Police struggle with Internet pranksIt was a ruse. The once-peaceful harbor city of Incheon was on edge last spring soon after an unverified story was posted on an Internet cafe message board. The writer claimed that seven prisoners at the Incheon correctional facility had escaped and that they were prowling at night to rape and murder Incheon high school girls.
The story went viral within a week. And the tale became even more sinister: some postings said two girls had been killed and their bodies had been dismembered. High school girls and parents were shaken. “My daughter was scared whenever she left for class,” a homemaker surnamed Yim said. “I called other moms to see whether the story was true.”
The police were forced to investigate the story. And, last week, police arrested a high school girl surnamed Lee, 17, on charges of fabricating and spreading false rumors on the Web.
Lee told investigators without remorse that she “just created the story simply for fun.”
Despite the fact that Internet crimes are getting increasingly more complex and diverse, police are failing to keep up with fast-changing false reports on the Internet. “There must be systematic measures to quickly respond to false rumors,” said Lim Jong-in, an information engineering professor at Korea University.
The arrest in the fabrication case came four months after the initial postings, showing a weakness in the police investigation. Police had narrowed the number of potential suspects to 36 by searching stories posted on the Web, but they had a difficult time nabbing the most likely suspect because the postings were written using stolen IDs and fake user names.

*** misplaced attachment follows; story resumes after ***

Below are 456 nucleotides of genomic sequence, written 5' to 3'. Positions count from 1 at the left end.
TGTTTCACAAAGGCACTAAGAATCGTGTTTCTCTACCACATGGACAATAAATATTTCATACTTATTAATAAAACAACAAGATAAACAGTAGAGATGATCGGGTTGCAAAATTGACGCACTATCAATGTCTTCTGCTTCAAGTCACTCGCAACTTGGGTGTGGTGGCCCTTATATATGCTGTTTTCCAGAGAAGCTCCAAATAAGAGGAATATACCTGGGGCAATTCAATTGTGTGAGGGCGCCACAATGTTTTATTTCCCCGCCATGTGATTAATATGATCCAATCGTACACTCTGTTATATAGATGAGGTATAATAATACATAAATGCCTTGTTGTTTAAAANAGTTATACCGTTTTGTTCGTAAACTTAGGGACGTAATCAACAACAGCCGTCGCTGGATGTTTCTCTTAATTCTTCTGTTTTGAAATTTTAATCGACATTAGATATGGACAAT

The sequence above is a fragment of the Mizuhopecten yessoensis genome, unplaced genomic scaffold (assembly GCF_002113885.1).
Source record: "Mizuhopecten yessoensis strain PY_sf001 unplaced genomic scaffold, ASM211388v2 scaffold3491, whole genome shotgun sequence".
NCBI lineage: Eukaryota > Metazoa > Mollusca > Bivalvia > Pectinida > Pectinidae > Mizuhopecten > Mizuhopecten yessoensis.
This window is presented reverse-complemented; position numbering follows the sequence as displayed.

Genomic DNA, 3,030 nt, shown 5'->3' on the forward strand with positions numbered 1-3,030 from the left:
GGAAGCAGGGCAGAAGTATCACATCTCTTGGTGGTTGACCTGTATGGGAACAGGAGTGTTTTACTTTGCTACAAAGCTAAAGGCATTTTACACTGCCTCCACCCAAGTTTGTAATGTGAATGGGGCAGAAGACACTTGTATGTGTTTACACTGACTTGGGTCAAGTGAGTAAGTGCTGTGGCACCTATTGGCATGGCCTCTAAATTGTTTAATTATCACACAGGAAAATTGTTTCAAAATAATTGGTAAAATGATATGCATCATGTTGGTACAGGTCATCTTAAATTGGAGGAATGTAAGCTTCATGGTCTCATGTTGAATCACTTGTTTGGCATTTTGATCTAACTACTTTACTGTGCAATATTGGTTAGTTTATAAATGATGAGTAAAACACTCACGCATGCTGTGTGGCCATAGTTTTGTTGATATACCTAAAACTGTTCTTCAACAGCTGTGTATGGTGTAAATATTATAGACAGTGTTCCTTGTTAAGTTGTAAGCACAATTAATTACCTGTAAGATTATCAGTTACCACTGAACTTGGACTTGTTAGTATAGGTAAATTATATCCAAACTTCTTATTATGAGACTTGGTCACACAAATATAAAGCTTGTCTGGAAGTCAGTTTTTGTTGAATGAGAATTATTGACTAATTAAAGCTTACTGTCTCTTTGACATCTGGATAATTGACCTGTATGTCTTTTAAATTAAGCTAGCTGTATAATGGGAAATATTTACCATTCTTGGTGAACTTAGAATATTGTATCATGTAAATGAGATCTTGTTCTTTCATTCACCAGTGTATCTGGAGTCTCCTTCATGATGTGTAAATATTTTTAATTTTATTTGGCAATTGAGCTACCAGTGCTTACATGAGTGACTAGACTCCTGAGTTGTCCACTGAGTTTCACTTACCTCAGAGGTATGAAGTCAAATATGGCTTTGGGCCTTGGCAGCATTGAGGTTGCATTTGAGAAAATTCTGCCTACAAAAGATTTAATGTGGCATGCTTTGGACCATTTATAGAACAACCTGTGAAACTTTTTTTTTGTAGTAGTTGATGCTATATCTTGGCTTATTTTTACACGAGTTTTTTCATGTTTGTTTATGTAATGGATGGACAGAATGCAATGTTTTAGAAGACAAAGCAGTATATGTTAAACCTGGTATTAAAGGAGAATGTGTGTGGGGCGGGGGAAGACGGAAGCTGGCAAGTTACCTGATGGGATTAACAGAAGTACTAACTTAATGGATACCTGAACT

The police officers blame local regulations for the slow pace of the investigation. To search a person’s e-mail messages and online instant messages, police need to obtain an arrest warrant.
“It took us 10 days to seek a warrant for each suspect,” said Kim Yang-ho, a police officer with the Incheon cybercrime investigation bureau.
Cybercrime investigators said Korea should adopt the U.S. National Security Letter, which enables investigators to get permission to examine documents, files and other information on suspects embroiled in cybercrimes. “Internet users are now spreading false rumors like hoax messages to the police and emergency squads on April Fool’s Day,” said Lim.
By Chung Ki-hwan, Kim Mi-ju [firstname.lastname@example.org]